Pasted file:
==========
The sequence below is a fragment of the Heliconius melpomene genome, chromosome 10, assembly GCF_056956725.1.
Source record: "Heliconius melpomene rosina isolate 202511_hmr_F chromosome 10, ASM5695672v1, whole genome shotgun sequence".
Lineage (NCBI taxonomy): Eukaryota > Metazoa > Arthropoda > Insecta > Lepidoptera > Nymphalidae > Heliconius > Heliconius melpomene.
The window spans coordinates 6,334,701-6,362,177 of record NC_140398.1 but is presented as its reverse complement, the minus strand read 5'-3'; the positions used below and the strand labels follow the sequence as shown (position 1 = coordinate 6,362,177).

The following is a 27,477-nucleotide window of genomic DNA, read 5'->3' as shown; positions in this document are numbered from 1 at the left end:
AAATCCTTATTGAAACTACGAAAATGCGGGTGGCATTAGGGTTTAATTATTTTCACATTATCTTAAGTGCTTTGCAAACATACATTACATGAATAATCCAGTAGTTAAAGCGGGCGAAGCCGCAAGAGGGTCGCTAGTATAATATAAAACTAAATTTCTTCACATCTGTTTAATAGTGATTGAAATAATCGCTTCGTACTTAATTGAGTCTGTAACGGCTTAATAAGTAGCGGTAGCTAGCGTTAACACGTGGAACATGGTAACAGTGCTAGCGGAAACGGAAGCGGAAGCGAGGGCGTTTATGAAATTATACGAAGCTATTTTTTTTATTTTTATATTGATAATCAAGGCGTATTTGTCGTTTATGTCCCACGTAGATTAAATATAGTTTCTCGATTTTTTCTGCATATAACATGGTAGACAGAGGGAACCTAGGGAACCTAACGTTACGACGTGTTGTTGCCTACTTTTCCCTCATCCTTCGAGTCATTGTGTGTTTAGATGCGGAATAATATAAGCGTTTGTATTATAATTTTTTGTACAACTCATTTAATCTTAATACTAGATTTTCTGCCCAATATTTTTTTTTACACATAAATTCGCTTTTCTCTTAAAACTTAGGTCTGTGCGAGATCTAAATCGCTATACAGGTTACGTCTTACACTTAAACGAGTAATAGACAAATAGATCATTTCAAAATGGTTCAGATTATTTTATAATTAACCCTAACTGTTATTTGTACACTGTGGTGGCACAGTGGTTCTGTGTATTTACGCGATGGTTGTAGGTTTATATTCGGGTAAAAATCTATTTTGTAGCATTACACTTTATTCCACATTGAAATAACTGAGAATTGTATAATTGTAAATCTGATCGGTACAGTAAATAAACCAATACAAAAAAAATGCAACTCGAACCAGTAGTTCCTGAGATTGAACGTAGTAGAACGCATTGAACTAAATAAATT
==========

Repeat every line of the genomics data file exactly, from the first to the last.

The sequence below is a fragment of the Heliconius melpomene genome, chromosome 10, assembly GCF_056956725.1.
Source record: "Heliconius melpomene rosina isolate 202511_hmr_F chromosome 10, ASM5695672v1, whole genome shotgun sequence".
Lineage (NCBI taxonomy): Eukaryota > Metazoa > Arthropoda > Insecta > Lepidoptera > Nymphalidae > Heliconius > Heliconius melpomene.
The window spans coordinates 6,334,701-6,362,177 of record NC_140398.1 but is presented as its reverse complement, the minus strand read 5'-3'; the positions used below and the strand labels follow the sequence as shown (position 1 = coordinate 6,362,177).

The following is a 27,477-nucleotide window of genomic DNA, read 5'->3' as shown; positions in this document are numbered from 1 at the left end:
AAATCCTTATTGAAACTACGAAAATGCGGGTGGCATTAGGGTTTAATTATTTTCACATTATCTTAAGTGCTTTGCAAACATACATTACATGAATAATCCAGTAGTTAAAGCGGGCGAAGCCGCAAGAGGGTCGCTAGTATAATATAAAACTAAATTTCTTCACATCTGTTTAATAGTGATTGAAATAATCGCTTCGTACTTAATTGAGTCTGTAACGGCTTAATAAGTAGCGGTAGCTAGCGTTAACACGTGGAACATGGTAACAGTGCTAGCGGAAACGGAAGCGGAAGCGAGGGCGTTTATGAAATTATACGAAGCTATTTTTTTTATTTTTATATTGATAATCAAGGCGTATTTGTCGTTTATGTCCCACGTAGATTAAATATAGTTTCTCGATTTTTTCTGCATATAACATGGTAGACAGAGGGAACCTAGGGAACCTAACGTTACGACGTGTTGTTGCCTACTTTTCCCTCATCCTTCGAGTCATTGTGTGTTTAGATGCGGAATAATATAAGCGTTTGTATTATAATTTTTTGTACAACTCATTTAATCTTAATACTAGATTTTCTGCCCAATATTTTTTTTTACACATAAATTCGCTTTTCTCTTAAAACTTAGGTCTGTGCGAGATCTAAATCGCTATACAGGTTACGTCTTACACTTAAACGAGTAATAGACAAATAGATCATTTCAAAATGGTTCAGATTATTTTATAATTAACCCTAACTGTTATTTGTACACTGTGGTGGCACAGTGGTTCTGTGTATTTACGCGATGGTTGTAGGTTTATATTCGGGTAAAAATCTATTTTGTAGCATTACACTTTATTCCACATTGAAATAACTGAGAATTGTATAATTGTAAATCTGATCGGTACAGTAAATAAACCAATACAAAAAAAATGCAACTCGAACCAGTAGTTCCTGAGATTGAACGTAGTAGAACGCATTGAACTAAATAAATT